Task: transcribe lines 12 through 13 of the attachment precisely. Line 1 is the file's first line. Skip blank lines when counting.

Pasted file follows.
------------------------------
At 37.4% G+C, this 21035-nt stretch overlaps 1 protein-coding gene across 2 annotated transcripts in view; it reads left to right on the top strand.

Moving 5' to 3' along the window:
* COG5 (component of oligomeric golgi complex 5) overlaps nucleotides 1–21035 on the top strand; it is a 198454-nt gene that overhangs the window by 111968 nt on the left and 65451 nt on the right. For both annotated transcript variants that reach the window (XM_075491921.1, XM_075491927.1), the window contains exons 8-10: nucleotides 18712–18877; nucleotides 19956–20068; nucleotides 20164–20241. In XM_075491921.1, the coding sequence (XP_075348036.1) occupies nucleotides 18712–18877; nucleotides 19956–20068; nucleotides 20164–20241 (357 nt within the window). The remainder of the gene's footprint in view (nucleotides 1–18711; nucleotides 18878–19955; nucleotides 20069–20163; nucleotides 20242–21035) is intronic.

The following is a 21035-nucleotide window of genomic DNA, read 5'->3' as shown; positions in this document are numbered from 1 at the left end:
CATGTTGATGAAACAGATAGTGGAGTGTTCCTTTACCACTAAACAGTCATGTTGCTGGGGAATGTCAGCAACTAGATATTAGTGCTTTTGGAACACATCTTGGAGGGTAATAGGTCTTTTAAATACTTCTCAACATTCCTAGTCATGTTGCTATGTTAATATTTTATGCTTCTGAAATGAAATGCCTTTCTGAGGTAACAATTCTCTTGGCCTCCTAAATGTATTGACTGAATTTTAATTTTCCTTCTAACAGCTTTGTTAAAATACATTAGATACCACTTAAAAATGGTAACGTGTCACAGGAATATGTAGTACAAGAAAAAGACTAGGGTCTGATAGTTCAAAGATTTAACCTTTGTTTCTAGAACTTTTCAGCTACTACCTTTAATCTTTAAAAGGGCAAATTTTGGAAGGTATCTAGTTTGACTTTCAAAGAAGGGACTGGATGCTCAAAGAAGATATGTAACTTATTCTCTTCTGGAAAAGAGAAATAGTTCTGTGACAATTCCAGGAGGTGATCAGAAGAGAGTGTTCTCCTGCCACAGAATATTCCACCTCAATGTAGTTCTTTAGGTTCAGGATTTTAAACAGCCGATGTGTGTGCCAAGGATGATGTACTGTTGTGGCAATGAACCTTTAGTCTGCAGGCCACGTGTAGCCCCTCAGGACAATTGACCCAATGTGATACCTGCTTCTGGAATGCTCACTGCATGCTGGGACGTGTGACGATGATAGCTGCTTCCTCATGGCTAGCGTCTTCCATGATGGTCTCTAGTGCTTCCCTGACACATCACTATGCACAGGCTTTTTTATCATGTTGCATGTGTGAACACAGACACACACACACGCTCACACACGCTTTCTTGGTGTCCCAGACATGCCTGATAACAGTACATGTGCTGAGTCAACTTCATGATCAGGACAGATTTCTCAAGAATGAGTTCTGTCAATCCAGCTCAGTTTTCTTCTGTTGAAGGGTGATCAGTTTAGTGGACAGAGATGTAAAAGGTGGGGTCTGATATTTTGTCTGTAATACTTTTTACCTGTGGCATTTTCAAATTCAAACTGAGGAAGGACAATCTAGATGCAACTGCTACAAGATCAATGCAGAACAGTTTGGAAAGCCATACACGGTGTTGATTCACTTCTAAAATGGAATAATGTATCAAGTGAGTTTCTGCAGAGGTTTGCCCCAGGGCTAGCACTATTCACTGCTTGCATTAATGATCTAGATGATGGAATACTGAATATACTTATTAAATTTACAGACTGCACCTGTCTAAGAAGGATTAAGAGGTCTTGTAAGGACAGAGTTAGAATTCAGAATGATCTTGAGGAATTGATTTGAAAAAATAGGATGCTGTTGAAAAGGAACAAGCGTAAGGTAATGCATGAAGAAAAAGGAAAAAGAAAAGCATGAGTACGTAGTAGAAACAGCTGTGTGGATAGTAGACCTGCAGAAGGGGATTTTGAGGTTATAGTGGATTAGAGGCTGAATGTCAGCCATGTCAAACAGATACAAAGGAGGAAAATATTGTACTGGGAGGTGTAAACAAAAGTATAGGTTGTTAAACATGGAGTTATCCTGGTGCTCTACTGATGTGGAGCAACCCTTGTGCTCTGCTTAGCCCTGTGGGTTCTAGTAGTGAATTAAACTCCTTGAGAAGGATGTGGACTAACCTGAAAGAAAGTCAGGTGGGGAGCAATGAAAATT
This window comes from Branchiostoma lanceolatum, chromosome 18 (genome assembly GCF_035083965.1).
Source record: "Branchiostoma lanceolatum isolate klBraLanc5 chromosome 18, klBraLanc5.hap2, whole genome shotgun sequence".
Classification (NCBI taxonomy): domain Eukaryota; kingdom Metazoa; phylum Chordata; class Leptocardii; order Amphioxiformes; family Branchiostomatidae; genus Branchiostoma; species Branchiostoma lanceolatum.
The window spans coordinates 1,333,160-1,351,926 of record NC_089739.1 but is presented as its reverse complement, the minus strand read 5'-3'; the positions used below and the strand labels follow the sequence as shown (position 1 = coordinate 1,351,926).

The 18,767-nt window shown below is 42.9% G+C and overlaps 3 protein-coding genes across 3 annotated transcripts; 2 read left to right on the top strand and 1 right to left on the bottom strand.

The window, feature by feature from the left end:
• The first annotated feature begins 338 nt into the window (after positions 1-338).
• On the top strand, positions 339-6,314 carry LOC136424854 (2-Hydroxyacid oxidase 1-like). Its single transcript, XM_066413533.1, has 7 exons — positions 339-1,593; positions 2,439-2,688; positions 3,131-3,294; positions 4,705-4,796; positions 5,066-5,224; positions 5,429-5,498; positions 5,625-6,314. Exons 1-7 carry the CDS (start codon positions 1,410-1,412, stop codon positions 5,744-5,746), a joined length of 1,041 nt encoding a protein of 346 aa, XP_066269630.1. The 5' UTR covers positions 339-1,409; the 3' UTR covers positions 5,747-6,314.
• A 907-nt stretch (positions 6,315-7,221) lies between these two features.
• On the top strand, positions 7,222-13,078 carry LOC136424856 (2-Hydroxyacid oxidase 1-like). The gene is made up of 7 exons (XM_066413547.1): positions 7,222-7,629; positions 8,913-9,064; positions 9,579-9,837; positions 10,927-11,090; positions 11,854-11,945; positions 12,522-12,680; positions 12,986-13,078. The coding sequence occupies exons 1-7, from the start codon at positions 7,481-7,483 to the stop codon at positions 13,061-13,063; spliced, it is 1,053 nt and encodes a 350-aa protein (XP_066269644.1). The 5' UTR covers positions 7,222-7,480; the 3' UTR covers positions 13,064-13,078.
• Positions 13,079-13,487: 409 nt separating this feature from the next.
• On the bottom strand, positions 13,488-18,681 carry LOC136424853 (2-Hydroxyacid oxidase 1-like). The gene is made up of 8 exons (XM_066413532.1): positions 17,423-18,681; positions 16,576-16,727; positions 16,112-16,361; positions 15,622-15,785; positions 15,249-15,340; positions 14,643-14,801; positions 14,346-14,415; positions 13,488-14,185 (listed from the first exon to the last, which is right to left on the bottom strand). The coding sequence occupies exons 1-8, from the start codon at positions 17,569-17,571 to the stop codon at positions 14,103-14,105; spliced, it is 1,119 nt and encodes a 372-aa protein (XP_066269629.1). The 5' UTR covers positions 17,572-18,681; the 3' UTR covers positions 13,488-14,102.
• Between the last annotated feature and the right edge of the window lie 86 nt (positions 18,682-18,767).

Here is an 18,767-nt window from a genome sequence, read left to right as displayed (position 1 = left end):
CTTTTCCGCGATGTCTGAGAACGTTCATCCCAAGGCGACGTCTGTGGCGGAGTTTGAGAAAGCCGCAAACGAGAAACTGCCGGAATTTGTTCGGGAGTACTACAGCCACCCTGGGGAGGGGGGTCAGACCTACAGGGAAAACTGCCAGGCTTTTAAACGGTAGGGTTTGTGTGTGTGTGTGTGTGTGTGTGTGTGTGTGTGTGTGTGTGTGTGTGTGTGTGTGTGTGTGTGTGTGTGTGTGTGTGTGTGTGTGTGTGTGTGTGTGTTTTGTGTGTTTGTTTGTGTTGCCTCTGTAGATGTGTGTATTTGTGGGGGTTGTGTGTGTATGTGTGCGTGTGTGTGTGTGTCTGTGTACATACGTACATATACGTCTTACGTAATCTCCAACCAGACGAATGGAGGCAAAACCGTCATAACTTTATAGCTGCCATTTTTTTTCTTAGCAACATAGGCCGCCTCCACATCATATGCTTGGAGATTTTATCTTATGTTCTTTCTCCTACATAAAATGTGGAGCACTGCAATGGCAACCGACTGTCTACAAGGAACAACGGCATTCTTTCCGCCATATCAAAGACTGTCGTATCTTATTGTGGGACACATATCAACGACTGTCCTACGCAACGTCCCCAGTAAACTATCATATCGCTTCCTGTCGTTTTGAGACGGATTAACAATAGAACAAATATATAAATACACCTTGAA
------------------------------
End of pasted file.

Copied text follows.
• The first annotated feature begins 338 nt into the window (after positions 1-338).
• On the top strand, positions 339-6,314 carry LOC136424854 (2-Hydroxyacid oxidase 1-like). Its single transcript, XM_066413533.1, has 7 exons — positions 339-1,593; positions 2,439-2,688; positions 3,131-3,294; positions 4,705-4,796; positions 5,066-5,224; positions 5,429-5,498; positions 5,625-6,314. Exons 1-7 carry the CDS (start codon positions 1,410-1,412, stop codon positions 5,744-5,746), a joined length of 1,041 nt encoding a protein of 346 aa, XP_066269630.1. The 5' UTR covers positions 339-1,409; the 3' UTR covers positions 5,747-6,314.